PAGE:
Eating Disorders

  • 1 in 5 women struggle with an eating disorder. (National Institute of Mental Health 2010)
  • 90 percent of those who have eating disorders are women between the ages of 12 and 25. (SAMHSA 2010)
  • For females between the ages of 15 to 24 years old, the mortality rate associated with eating disorders is 12 times higher than the death rate of ALL other causes of death. (NIH 2010)

Eating disorders are very common today, but frequently go undetected due to their secretive nature. It’s important to be aware of the signs and symptoms so you can recognize that you have a problem – or that someone you know may be struggling.

Anorexia Nervosa:

A severely distorted perception of one’s physical appearance. This mindset leads to actions including: self-starvation and excessive exercise rooted in an intense fear of gaining weight. Possible signs and symptoms of anorexia:

  • Physical: Continual weight loss, irregular periods, dizziness, fainting spells, low body temperature (complaining of being cold), pale complexion and dry skin, dry brittle hair or hair that is falling out, growth of facial and body hair, easy bruising, exhaustion and fatigue
  • Emotional: Intense fear of weight gain, excessive need for control, distorted body image, and dramatic mood swings
  • Behavioral: Wearing loose clothing, deception (hiding food in napkins or clothes), abuse of laxatives, diet pills, or diuretics, obsession with caloric and fat content of food, compulsive exercise, making excuses not to eat, isolating or avoiding social events, consuming a lot of non-caloric foods (diet soda, gum, or coffee), avoiding restaurants and eating in front of others, ritualistic behaviors at meals (cutting food into small pieces, eating food in a particular order), discomfort with or avoiding being touched, defensiveness when questioned about weight, hyperactivity, and depression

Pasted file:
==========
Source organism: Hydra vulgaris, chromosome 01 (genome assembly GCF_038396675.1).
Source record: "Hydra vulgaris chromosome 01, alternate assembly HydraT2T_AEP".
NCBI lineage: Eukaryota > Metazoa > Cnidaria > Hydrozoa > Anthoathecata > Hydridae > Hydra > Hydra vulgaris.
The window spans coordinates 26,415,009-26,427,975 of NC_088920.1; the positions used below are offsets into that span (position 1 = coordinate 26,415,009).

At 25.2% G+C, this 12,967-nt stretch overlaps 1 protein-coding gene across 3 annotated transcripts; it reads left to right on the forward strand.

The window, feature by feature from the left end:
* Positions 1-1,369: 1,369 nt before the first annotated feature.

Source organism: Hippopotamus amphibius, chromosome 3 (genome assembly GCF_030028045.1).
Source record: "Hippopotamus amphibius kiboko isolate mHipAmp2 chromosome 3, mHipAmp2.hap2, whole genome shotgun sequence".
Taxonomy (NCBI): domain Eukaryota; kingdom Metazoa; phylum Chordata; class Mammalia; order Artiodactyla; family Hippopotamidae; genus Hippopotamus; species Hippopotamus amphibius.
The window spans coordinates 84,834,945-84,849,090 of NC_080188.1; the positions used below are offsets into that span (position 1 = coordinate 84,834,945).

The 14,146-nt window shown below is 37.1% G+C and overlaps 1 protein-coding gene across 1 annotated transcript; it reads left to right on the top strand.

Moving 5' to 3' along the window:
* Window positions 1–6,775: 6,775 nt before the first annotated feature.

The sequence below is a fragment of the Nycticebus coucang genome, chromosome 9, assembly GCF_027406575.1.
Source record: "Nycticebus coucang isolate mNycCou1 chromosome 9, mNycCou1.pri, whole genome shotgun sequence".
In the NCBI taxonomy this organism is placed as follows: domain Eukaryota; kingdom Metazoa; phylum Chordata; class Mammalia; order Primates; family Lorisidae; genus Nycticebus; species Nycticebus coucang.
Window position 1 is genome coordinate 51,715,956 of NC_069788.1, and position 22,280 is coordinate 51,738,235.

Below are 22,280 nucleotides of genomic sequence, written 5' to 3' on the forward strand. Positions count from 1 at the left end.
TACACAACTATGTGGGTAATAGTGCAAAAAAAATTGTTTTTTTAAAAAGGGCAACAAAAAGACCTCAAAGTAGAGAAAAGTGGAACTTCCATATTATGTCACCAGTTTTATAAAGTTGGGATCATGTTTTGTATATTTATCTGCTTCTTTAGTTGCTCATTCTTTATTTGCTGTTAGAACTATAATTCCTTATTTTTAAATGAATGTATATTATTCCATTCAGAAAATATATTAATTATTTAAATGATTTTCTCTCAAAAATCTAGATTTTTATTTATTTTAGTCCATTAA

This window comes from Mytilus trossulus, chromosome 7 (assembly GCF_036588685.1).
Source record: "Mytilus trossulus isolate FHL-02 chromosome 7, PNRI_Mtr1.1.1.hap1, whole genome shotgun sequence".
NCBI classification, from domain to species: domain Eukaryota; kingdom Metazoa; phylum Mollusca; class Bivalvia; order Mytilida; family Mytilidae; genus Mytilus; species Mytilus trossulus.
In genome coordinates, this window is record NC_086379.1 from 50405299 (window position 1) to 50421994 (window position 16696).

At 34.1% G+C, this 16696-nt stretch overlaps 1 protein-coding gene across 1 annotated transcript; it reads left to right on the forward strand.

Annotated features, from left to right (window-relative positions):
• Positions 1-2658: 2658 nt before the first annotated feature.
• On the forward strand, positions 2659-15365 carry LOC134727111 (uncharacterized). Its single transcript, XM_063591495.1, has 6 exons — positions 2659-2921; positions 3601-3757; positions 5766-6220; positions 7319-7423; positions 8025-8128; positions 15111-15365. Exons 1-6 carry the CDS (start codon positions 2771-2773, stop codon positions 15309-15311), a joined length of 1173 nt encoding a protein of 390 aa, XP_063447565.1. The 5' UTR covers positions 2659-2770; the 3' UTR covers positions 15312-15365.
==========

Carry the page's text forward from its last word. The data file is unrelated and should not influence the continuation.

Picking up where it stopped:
Bulimia Nervosa:

Identified by compulsive overeating leading to self-induced vomiting as well as intentional vomiting after any/all food intake. Laxatives and diuretics are commonly used in an attempt to purge the body of food. Possible signs and symptoms of bulimia:

  • Physical: Binging and purging, constant sore throat, broken blood vessels in eyes, dramatic weight fluctuation, digestive problems, swollen neck glands and puffy cheeks, scrape wounds on knuckles (due to contact between knuckles and teeth to induce vomiting), eroding of tooth enamel and increased cavities
  • Emotional: Self-criticism and poor body image, poor impulse control (drugs, alcohol, spending, moods), and promiscuity
  • Behavioral: Expressing guilt after eating, avoiding restaurants and eating in front of others, abusing laxatives, diet pills, ipecac, diuretics and/or enemas, frequently going into the bathroom right after meals, showering after meals, hiding food throughout the house, alternating between eating large amounts of food and self-starvation

Binge Eating Disorder:

Identified by consuming large quantities of food in an uncontrolled manner. Some of the signs and symptoms of binge-eating disorder look like this:

  • Physical: Rapid weight gain
  • Emotional: Poor body image, depression, and excessive guilt
  • Behavioral: Eating large amounts of food, eating late at night, sexual avoidance, hiding food throughout the house, eating to the point of physical discomfort, avoiding social events, eating without an appetite, isolating, and sleeping often during the day

If you or someone you know is struggling with an eating disorder, Mercy can help. Our program is completely free to the girls we serve. Call 615-831-6987 for more details, or click here to learn more.

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